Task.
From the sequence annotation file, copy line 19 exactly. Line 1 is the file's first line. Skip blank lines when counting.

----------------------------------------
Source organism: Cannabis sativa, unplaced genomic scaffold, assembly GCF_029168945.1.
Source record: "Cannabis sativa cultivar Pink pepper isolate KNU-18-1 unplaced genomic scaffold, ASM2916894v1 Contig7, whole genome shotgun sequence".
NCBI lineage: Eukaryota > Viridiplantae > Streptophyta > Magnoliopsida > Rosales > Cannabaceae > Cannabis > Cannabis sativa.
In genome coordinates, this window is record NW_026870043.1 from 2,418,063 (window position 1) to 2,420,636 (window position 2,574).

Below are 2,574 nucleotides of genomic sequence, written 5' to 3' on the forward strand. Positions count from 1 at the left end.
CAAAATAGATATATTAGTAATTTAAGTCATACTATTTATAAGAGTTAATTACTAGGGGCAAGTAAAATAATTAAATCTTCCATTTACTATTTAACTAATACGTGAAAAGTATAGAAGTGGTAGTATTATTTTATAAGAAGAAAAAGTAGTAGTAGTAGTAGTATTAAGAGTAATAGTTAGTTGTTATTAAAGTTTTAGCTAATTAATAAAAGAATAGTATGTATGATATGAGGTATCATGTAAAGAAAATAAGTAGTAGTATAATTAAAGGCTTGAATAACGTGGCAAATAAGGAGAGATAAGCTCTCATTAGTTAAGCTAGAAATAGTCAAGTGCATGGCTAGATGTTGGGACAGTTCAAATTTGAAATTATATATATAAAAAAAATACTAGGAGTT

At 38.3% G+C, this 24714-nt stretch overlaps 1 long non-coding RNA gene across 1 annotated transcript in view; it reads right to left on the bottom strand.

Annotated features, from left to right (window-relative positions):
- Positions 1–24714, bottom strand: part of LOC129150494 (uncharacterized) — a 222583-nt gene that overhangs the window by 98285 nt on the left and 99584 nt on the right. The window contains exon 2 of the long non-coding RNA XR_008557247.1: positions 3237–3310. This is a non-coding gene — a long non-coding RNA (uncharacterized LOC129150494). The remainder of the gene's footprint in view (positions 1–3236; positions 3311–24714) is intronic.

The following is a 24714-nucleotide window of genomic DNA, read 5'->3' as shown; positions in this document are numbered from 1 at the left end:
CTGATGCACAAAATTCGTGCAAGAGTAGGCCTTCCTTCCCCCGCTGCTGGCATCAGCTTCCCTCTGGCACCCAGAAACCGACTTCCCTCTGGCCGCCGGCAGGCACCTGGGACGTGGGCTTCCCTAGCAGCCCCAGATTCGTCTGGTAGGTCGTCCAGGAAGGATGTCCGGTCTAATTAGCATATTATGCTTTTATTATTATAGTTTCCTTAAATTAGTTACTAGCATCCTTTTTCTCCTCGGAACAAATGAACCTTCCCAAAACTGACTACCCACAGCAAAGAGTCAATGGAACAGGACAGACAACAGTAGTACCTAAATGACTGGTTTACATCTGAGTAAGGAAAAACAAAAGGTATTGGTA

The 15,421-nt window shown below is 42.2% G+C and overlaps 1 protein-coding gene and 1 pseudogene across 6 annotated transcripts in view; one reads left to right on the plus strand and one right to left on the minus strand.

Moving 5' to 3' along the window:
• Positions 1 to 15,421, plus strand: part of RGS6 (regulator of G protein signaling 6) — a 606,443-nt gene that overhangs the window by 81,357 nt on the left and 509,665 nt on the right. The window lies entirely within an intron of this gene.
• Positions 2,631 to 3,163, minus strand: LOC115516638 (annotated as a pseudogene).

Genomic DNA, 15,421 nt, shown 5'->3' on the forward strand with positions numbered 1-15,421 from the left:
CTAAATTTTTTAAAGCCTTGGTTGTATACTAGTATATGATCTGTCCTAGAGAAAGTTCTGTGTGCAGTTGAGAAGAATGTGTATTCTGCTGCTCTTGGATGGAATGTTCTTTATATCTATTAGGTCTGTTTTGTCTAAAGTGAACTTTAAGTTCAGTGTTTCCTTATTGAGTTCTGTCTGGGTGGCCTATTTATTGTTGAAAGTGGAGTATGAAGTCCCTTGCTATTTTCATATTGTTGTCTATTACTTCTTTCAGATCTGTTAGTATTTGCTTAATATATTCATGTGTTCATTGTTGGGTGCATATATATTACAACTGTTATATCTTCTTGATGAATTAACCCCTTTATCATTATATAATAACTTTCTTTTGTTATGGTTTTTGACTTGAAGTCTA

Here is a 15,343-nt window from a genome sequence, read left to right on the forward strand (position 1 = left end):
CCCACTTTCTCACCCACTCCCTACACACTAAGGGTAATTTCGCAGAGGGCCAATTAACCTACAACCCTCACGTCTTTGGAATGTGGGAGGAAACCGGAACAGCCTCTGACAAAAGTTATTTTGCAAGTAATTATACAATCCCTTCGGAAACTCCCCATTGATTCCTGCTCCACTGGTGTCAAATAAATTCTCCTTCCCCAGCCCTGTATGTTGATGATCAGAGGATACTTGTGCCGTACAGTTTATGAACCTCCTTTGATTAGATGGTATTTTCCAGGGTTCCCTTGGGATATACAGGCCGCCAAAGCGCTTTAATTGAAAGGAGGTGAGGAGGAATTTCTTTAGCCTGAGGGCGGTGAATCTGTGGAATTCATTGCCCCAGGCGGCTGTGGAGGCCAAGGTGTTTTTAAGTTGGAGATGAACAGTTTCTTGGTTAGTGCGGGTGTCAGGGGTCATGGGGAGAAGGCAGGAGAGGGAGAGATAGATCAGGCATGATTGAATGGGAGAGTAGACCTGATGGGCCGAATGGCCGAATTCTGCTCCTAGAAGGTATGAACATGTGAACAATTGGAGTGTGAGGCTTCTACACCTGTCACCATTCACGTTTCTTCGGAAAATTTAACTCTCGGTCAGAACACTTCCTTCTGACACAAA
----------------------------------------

CCCACTTTCTCACCCACTCCCTACACACTAAGGGTAATTTCGCAGAGGGCCAATTAACCTACAACCCTCACGTCTTTGGAATGTGGGAGGAAACCGGAACAGCCTCTGACAAAAGTTATTTTGCAAGTAATTATACAATCCCTTCGGAAACTCCCCATTGATTCCTGCTCCACTGGTGTCAAATAAATTCTCCTTCCCCAGCCCTGTATGTTGATGATCAGAGGATACTTGTGCCGTACAGTTTATGAACCTCCTTTGATTAGATGGTATTTTCCAGGGTTCCCTTGGGATATACAGGCCGCCAAAGCGCTTTAATTGAAAGGAGGTGAGGAGGAATTTCTTTAGCCTGAGGGCGGTGAATCTGTGGAATTCATTGCCCCAGGCGGCTGTGGAGGCCAAGGTGTTTTTAAGTTGGAGATGAACAGTTTCTTGGTTAGTGCGGGTGTCAGGGGTCATGGGGAGAAGGCAGGAGAGGGAGAGATAGATCAGGCATGATTGAATGGGAGAGTAGACCTGATGGGCCGAATGGCCGAATTCTGCTCCTAGAAGGTATGAACATGTGAACAATTGGAGTGTGAGGCTTCTACACCTGTCACCATTCACGTTTCTTCGGAAAATTTAACTCTCGGTCAGAACACTTCCTTCTGACACAAA